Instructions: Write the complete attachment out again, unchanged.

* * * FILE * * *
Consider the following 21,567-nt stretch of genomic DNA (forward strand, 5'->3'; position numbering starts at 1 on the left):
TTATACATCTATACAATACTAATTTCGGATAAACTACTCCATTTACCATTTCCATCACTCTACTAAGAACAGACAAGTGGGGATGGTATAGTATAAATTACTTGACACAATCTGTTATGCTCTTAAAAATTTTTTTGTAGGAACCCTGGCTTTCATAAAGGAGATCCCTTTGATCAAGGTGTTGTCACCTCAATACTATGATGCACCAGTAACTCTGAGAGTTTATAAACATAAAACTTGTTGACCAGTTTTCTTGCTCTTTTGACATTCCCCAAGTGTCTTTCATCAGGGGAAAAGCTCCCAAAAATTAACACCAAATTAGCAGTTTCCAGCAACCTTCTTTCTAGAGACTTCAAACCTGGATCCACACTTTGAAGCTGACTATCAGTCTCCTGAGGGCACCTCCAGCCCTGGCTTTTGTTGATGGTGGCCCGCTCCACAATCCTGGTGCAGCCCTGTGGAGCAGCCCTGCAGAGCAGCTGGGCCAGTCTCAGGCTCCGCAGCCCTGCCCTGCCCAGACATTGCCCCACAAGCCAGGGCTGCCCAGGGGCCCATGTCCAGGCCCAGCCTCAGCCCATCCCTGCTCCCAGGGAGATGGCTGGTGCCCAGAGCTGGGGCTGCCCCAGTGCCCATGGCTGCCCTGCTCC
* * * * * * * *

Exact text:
Consider the following 21,567-nt stretch of genomic DNA (forward strand, 5'->3'; position numbering starts at 1 on the left):
TTATACATCTATACAATACTAATTTCGGATAAACTACTCCATTTACCATTTCCATCACTCTACTAAGAACAGACAAGTGGGGATGGTATAGTATAAATTACTTGACACAATCTGTTATGCTCTTAAAAATTTTTTTGTAGGAACCCTGGCTTTCATAAAGGAGATCCCTTTGATCAAGGTGTTGTCACCTCAATACTATGATGCACCAGTAACTCTGAGAGTTTATAAACATAAAACTTGTTGACCAGTTTTCTTGCTCTTTTGACATTCCCCAAGTGTCTTTCATCAGGGGAAAAGCTCCCAAAAATTAACACCAAATTAGCAGTTTCCAGCAACCTTCTTTCTAGAGACTTCAAACCTGGATCCACACTTTGAAGCTGACTATCAGTCTCCTGAGGGCACCTCCAGCCCTGGCTTTTGTTGATGGTGGCCCGCTCCACAATCCTGGTGCAGCCCTGTGGAGCAGCCCTGCAGAGCAGCTGGGCCAGTCTCAGGCTCCGCAGCCCTGCCCTGCCCAGACATTGCCCCACAAGCCAGGGCTGCCCAGGGGCCCATGTCCAGGCCCAGCCTCAGCCCATCCCTGCTCCCAGGGAGATGGCTGGTGCCCAGAGCTGGGGCTGCCCCAGTGCCCATGGCTGCCCTGCTCC